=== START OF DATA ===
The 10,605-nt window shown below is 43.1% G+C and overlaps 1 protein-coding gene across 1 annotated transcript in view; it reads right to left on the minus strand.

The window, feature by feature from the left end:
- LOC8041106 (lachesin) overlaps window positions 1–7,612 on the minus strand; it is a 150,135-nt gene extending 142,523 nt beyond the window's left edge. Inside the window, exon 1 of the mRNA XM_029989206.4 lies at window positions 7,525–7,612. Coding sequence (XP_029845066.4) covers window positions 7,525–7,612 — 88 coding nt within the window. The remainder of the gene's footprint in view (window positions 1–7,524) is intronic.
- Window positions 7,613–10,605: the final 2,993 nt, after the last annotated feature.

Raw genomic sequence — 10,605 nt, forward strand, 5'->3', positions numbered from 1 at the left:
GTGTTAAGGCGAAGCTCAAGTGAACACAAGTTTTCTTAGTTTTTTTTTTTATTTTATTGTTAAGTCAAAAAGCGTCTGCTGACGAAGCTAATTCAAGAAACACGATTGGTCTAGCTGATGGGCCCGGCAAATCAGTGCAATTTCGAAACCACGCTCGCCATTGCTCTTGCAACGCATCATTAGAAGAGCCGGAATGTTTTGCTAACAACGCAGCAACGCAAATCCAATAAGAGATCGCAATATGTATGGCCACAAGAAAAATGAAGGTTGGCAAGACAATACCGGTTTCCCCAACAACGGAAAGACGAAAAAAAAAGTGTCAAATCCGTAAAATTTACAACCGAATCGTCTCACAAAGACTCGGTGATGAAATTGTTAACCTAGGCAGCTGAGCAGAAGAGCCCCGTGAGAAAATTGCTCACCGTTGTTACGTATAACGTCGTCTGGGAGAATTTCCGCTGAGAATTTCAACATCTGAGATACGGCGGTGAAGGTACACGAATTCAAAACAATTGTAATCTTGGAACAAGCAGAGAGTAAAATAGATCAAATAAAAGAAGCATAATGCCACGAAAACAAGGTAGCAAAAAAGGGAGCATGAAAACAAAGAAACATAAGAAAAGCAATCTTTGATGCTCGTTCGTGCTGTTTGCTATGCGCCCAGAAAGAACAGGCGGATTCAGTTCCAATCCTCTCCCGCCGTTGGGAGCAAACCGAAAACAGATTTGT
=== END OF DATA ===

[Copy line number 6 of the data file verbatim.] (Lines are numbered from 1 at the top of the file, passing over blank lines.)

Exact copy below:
GTGTTAAGGCGAAGCTCAAGTGAACACAAGTTTTCTTAGTTTTTTTTTTTATTTTATTGTTAAGTCAAAAAGCGTCTGCTGACGAAGCTAATTCAAGAAACACGATTGGTCTAGCTGATGGGCCCGGCAAATCAGTGCAATTTCGAAACCACGCTCGCCATTGCTCTTGCAACGCATCATTAGAAGAGCCGGAATGTTTTGCTAACAACGCAGCAACGCAAATCCAATAAGAGATCGCAATATGTATGGCCACAAGAAAAATGAAGGTTGGCAAGACAATACCGGTTTCCCCAACAACGGAAAGACGAAAAAAAAAGTGTCAAATCCGTAAAATTTACAACCGAATCGTCTCACAAAGACTCGGTGATGAAATTGTTAACCTAGGCAGCTGAGCAGAAGAGCCCCGTGAGAAAATTGCTCACCGTTGTTACGTATAACGTCGTCTGGGAGAATTTCCGCTGAGAATTTCAACATCTGAGATACGGCGGTGAAGGTACACGAATTCAAAACAATTGTAATCTTGGAACAAGCAGAGAGTAAAATAGATCAAATAAAAGAAGCATAATGCCACGAAAACAAGGTAGCAAAAAAGGGAGCATGAAAACAAAGAAACATAAGAAAAGCAATCTTTGATGCTCGTTCGTGCTGTTTGCTATGCGCCCAGAAAGAACAGGCGGATTCAGTTCCAATCCTCTCCCGCCGTTGGGAGCAAACCGAAAACAGATTTGT